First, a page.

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Vitamin-D and polyneuropathy

Vitamin D is currently in high demand, especially because it has been in the media often due to its effects on health.

But what about vitamin D and polyneuropathy? Can it really help? Who can actually profit? How great are the effects? What are the risks? How much vitamin D can you take?

As with all vitamins, there are big expectations and sometimes exaggerated results are reported. It is difficult to find reliable information.

That is why I have summarised the results of some studies about vitamin D and polyneuropathy in this artilce and translated them into practical recommendations.

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It is already known that a lack of vitamin D is associated with numerous health problems.


According to some studies, a lack of vitamin D increases the risk of heart disease, bone fractures, autoimmune diseases and even some types of cancer.

It is also known that a lack of this "sun vitamin" is very common in the northern parts of the world. This is because the vitamin is only found in small amounts in our food. Most of our vitmain D is made in our body, when our skin is exposed to sunlight. Unfortunately, in northern countries, this is usually too little.  

Consequently, our bodies cannot produce enough of it and this is why many people now refer to vitamin D as the only vitamin that should be taken in addition to the normal diet.

But what does this mean for polyneuropathy?


A lack of vitamins is of course always associated with negative consequences.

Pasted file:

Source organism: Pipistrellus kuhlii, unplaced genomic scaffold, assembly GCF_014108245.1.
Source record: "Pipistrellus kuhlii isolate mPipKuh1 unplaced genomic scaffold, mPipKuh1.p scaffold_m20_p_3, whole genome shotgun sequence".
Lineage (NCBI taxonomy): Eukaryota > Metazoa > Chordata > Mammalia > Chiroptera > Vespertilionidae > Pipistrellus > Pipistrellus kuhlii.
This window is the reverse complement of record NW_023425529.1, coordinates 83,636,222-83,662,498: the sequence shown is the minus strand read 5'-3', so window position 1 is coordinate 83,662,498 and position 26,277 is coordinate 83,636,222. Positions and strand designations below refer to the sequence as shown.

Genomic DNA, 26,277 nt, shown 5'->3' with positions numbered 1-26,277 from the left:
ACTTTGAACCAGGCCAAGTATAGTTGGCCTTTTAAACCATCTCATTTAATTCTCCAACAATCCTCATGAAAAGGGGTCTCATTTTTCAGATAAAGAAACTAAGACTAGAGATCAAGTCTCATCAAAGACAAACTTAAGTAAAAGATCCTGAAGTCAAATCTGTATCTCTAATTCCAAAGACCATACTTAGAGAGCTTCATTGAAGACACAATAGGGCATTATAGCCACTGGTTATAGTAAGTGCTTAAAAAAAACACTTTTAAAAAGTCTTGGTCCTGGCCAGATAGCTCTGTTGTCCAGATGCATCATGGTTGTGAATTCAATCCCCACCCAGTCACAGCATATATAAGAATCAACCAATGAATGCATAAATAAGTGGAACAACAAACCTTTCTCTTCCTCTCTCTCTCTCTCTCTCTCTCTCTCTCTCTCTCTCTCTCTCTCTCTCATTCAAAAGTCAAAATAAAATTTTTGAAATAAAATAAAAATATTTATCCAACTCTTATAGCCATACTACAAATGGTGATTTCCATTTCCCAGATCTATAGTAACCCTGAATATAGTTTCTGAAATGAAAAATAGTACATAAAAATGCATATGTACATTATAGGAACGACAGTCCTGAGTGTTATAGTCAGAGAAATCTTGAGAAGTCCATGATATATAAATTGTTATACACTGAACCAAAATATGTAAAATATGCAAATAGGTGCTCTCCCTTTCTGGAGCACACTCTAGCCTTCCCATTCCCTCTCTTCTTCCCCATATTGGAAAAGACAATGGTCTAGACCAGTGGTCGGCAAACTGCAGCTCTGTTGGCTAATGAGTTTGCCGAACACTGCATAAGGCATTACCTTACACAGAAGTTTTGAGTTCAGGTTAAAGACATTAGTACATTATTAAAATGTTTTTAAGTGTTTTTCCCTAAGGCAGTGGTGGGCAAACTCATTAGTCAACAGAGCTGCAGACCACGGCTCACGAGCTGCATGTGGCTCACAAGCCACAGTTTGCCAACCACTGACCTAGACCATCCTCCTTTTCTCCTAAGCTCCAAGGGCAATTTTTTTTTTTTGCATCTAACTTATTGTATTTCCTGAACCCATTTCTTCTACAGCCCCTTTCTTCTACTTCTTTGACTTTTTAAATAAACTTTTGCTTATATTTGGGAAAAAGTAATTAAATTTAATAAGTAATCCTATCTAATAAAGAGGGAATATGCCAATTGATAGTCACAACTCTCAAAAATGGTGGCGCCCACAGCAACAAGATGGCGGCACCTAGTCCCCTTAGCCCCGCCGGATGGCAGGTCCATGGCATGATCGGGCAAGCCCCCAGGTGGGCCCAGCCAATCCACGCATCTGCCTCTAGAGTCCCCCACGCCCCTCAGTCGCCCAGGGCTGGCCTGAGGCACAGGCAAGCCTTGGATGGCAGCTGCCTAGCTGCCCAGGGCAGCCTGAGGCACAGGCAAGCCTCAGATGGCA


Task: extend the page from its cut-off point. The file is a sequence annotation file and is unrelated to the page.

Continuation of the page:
Whether vitamin D deficiency plays a role in polyneuropathy has so far mainly been investigated in diabetics. For other forms of polyneuropathy there is, unfortunately, little research available.

Numerous studies on the topic suggest that people who suffer from diabetes and have too little vitamin D in their blood are more likely to develop polyneuropathy.

A meta-analysis (a study that summarises the results of many studies) published in the Journal of endocrinological investigation, reported that diabetics who suffered from a vitamin D deficiency were almost three times more likely to develop polyneuropathy. You can read the article here.

So if you suffer from diabetes, you should pay particular attention to having enough vitamin D in your blood.

The deficiency seems to add up with the diabetes and cause huge negative effects..

Whether the lack of vitamin D also leads to an increased risk of polyneuropathy in people who do not suffer from diabetes has not yet been scientifically clarified. However, my personal assumption is that there is also a connection.

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Vitamin deficiency is not just a potential risk factor for polyneuropathy, it also has other effects on our bodies.


People suffering from polyneuropathy have a significantly increased risk of stumbling, falling and injury. If you also have fragile bones, you are more prone to have fractures.

Vitamin D is useful here as it helps to maintain the stability of bones by facilitating the incorporation of calcium.

Those who have enough vitamin D in their blood are therefore protected against osteoporosis and fractures. This is especially true if calcium and vitamin K2 are absorbed in sufficient amounts in combination with vitamin D.

Help yourself with the right exercises for polyneuropathy!



Those who have too little vitamin D also have poor muscle function. This means less muscle power, but also a greater risk of falling.

In some trials, people who had too little of the vitamin in their blood were given a dietary supplement to compensate for the deficiency.

The people who took the supplement fell about 20 percent less often than those who only received placebos in the time they were observed for the study. This would mean that potentially, one out of five falls and the consequent injuries could be prevented.

Since polyneuropathy patients are prone to falling very frequently and are often suffer injuries after falling, this is another reason to ensure adequate vitamin D consumption.